Asian Art and History
Zoroastrian and Manichaean Arts of the Silk Road
Zsuzsanna Gulácsi, Ph.D., Professor of Art History, Asian Studies, and Comparative Religious Studies at Northern Arizona University
The Zoroastrian and Manichaean religions are both rooted in Iranian culture, but they had distinctly different histories. Zoroastrianism originates from the sixth century A.D. and has remained practiced by a variety of Iranian-speaking peoples until today. Manichaeism is an extinct missionary world religion that originated from Southern Mesopotamia during the third century A.D. and exited in phases across the Mediterranean region, West and Central Asia, as well as China until the early 17th century. This lecture focuses on Zoroastrian and Manichaean images of the afterlife portrayed on stone sarcophagi and painted banners. It explores the visual culture of death rituals during medieval times documented among Sogdian and Uygur communities living in their Central Asian homelands and, as foreigners, in the capital cities of China during the Northern Zhou (557-581 A.D.) and Tang (618-907 A.D.) dynasties.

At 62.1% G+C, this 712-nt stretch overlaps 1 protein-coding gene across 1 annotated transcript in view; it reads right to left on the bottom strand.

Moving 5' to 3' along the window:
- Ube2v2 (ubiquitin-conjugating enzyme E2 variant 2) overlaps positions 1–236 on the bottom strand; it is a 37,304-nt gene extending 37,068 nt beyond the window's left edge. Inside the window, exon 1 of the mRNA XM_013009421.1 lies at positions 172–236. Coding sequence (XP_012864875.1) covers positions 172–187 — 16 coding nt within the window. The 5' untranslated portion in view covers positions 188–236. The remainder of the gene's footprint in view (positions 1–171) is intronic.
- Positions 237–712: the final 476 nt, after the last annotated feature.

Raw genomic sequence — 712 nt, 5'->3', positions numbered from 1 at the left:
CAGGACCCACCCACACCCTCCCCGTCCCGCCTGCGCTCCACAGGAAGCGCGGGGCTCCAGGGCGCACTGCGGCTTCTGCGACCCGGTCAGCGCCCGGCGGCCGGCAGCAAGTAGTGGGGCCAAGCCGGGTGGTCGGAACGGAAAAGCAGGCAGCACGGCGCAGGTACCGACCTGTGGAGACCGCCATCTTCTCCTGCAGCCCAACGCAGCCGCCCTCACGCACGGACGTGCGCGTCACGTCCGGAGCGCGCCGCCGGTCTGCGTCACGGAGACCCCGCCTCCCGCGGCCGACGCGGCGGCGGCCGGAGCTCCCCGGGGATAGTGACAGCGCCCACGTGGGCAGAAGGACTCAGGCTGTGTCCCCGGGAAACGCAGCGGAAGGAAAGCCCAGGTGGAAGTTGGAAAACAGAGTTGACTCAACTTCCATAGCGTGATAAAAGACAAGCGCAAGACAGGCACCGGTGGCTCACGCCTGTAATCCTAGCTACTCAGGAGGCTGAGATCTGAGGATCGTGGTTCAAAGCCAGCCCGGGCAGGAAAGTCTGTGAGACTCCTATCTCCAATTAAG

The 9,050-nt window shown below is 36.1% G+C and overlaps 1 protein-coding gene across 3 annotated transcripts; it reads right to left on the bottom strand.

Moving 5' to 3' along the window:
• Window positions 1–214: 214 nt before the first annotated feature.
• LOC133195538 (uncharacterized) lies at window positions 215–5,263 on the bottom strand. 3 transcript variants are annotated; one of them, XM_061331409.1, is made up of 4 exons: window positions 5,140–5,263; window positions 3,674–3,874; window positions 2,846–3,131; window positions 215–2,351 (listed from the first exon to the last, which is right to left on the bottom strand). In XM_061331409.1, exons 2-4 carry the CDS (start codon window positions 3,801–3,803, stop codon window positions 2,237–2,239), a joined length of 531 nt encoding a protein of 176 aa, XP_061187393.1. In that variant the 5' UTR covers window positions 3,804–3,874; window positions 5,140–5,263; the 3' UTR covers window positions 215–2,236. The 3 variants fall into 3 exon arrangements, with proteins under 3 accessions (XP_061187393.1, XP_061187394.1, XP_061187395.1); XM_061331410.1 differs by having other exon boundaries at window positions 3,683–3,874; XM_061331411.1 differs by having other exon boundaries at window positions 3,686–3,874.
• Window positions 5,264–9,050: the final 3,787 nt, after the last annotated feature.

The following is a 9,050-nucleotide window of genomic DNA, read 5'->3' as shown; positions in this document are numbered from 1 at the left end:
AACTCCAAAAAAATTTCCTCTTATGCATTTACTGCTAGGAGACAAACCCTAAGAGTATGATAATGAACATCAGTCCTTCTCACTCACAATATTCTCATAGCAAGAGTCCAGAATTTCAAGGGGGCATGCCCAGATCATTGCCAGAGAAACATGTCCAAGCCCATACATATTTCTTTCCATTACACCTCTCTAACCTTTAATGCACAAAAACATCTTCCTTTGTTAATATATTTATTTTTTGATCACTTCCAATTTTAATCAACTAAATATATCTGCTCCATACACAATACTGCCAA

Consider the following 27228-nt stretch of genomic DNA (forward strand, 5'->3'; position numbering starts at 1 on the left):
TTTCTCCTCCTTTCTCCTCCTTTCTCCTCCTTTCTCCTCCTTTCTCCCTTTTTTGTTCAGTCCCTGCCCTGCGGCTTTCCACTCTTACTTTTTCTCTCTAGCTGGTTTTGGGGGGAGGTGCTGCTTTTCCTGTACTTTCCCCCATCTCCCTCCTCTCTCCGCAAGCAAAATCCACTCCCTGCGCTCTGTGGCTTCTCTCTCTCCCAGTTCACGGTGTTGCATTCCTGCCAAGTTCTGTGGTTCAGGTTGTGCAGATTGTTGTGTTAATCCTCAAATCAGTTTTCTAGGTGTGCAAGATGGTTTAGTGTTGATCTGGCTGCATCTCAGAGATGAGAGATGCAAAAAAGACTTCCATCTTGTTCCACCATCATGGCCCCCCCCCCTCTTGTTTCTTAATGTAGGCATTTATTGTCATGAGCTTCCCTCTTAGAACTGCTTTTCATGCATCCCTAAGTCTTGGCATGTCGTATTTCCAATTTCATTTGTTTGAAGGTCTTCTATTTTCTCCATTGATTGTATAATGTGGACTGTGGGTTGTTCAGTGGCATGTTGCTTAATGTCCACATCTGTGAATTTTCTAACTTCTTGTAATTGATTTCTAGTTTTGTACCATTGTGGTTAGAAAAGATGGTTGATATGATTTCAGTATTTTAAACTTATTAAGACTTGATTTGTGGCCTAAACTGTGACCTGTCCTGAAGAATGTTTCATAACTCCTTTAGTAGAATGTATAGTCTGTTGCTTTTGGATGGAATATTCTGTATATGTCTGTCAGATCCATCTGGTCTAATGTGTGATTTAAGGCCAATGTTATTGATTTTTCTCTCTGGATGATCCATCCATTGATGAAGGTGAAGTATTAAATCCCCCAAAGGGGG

This presentation is part of the Asian Art and History series.
Lecture in John and Jeanne Rowe Performance and Learning Center, lunch in Signature Event Space.
Artwork pictured: Chinese Manichaean silk painting depicting a sermon on Mani’s teaching on salvation from Ningpo, S. Song dynasty, 12th -13th cc. A.D. (Yamato Bunkakan, Nara, Japan).
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